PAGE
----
But an inspection showed no major problem here, Hale said, though there could be “a potential redesign” of the assembly in future. It involves bolts being screwed into a steel insert, instead of being screwed directly into a flange on a part that has 3,500 pounds per square inch of liquid oxygen passing through it. “We’ve had very few of these inserts pull out,” Hale said. “I am highly confident that we will be safe.” NASA also will do a potential redesign and may go back and replace inserts in the fleet, he said.

      Rescue Mission?

      What if, the NASA officials were asked, something does happen to damage the Atlantis orbiter vehicle and a spacecraft had to be launched from Earth to rescue Atlantis astronauts? The answer is that there would be more than enough oxygen, 68 days worth, to sustain crew members until another craft could be sent aloft in a rescue mission, in 50 days. Space Shuttle Endeavour could be in flight status fairly quickly.

      Hale said NASA doesn’t expect a major increase in the amount of small bits of foam insulation to break free from the Atlantis external fuel tank. “We do not expect increased popcorning,” he said. “We don’t expect more than usual, but we will watch it” with a suite of cameras providing video of the tank and orbiter during launch.

      After the years-long freeze in shuttle flights caused by the Columbia disaster, shuttle missions last year resumed construction of the space station.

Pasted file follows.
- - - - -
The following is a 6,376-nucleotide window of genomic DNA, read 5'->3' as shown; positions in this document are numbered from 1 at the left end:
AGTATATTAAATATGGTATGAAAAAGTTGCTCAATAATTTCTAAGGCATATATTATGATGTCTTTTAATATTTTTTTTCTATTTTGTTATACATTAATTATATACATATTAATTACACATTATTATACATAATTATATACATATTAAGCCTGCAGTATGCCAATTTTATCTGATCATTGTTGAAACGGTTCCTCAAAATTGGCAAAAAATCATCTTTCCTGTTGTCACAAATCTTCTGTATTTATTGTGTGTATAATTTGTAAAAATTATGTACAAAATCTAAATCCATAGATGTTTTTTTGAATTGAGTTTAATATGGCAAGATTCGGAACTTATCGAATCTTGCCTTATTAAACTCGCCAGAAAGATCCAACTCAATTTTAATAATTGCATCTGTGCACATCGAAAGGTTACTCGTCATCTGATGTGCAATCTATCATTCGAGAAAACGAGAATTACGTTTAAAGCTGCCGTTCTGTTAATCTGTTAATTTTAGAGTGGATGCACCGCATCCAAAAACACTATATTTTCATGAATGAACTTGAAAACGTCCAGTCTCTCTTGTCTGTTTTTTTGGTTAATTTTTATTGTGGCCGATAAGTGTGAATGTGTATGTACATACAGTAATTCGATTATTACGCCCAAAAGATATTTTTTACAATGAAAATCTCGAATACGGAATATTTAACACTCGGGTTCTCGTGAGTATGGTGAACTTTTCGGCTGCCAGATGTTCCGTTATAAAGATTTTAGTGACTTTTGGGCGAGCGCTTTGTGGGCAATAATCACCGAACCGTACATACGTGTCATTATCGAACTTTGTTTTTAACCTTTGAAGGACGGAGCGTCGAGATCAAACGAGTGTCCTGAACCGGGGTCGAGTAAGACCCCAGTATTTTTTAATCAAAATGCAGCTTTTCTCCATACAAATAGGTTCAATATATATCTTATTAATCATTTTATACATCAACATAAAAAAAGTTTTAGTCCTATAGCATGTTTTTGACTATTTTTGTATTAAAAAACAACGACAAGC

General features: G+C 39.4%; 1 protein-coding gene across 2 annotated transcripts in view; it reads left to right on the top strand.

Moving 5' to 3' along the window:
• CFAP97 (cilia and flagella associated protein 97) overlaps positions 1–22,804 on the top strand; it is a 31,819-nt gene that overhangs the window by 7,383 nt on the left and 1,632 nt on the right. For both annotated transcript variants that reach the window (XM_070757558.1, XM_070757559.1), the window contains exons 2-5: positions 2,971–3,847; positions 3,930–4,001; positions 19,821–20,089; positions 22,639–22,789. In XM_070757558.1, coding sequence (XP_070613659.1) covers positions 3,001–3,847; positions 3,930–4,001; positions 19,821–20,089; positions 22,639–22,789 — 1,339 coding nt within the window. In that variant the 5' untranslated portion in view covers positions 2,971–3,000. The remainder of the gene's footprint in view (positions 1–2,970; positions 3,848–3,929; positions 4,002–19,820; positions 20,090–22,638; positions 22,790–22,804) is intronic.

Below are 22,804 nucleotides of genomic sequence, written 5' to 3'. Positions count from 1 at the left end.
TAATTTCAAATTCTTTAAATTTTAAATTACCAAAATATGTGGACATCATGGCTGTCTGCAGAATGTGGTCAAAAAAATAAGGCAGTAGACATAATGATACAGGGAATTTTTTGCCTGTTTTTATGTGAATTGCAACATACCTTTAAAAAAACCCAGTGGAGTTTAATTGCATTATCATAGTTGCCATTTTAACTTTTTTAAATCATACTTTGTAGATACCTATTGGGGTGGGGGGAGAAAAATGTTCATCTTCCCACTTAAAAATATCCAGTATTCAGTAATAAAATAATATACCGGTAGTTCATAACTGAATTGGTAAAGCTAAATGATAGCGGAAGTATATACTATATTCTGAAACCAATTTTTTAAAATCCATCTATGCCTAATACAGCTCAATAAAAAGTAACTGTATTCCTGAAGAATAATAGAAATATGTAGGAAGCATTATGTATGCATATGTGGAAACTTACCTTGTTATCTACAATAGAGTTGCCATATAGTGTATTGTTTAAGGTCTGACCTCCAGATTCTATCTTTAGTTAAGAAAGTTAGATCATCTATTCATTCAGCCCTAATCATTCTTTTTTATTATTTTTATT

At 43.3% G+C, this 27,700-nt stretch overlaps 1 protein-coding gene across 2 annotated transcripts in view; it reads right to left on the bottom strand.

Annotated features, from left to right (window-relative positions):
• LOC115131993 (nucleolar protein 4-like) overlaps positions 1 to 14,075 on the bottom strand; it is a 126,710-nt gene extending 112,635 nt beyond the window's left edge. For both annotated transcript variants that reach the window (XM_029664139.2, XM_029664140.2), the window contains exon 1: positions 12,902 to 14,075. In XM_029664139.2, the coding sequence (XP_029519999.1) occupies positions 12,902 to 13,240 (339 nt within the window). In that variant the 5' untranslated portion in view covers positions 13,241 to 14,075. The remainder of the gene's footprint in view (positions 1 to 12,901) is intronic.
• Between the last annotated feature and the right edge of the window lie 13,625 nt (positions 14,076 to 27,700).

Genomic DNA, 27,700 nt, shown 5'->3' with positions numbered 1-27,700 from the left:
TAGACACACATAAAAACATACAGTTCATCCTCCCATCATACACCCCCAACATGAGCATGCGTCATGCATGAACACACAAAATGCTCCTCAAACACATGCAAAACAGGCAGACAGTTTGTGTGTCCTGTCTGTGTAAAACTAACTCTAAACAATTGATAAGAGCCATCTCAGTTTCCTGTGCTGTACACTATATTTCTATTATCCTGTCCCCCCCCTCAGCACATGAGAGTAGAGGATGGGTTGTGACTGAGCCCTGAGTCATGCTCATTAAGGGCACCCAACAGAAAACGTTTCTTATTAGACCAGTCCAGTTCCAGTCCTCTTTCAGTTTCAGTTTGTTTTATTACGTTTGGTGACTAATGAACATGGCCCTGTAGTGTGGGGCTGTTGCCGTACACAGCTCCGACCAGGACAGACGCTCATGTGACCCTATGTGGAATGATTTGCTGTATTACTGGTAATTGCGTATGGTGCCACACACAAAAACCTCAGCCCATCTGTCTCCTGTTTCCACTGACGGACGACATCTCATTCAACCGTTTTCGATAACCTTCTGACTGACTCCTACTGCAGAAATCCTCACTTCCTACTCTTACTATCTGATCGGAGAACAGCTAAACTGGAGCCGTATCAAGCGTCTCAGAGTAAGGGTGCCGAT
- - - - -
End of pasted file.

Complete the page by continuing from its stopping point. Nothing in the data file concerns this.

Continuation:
In the Atlantis STS-17 mission, Rick Sturckow will command the mission and Lee Archambault will serve as pilot. Mission Specialists James Reilly, Steven Swanson, John Olivas and Flight Engineer Clayton Anderson round out the crew. They will arrive at KSC this evening at 6:30 p.m. ET.

      After blasting off on Atlantis, they will deliver the S3/S4 starboard truss segments, batteries and another pair of solar arrays to the space station.

      Briefers said that this will be a major step forward, with the solar arrays ensuring that the ISS has sufficient power to run the various modules being added to the artificial moon.

      As well, spacewalkers will have to retract another solar array. Balky arrays can pose a challenge to crew members, but this time there will be a new type of “hockey stick” tool to help.

      Anderson will replace Expedition 15 Flight Engineer Sunita Williams on station and Williams will return to Earth aboard Atlantis. While aboard the space station, she recently took a picture of Atlantis and KSC from a few hundred miles up, directly above the launch pad, in a shot that included her space shuttle ride home. STS-117 is the 21st space shuttle mission to the ISS.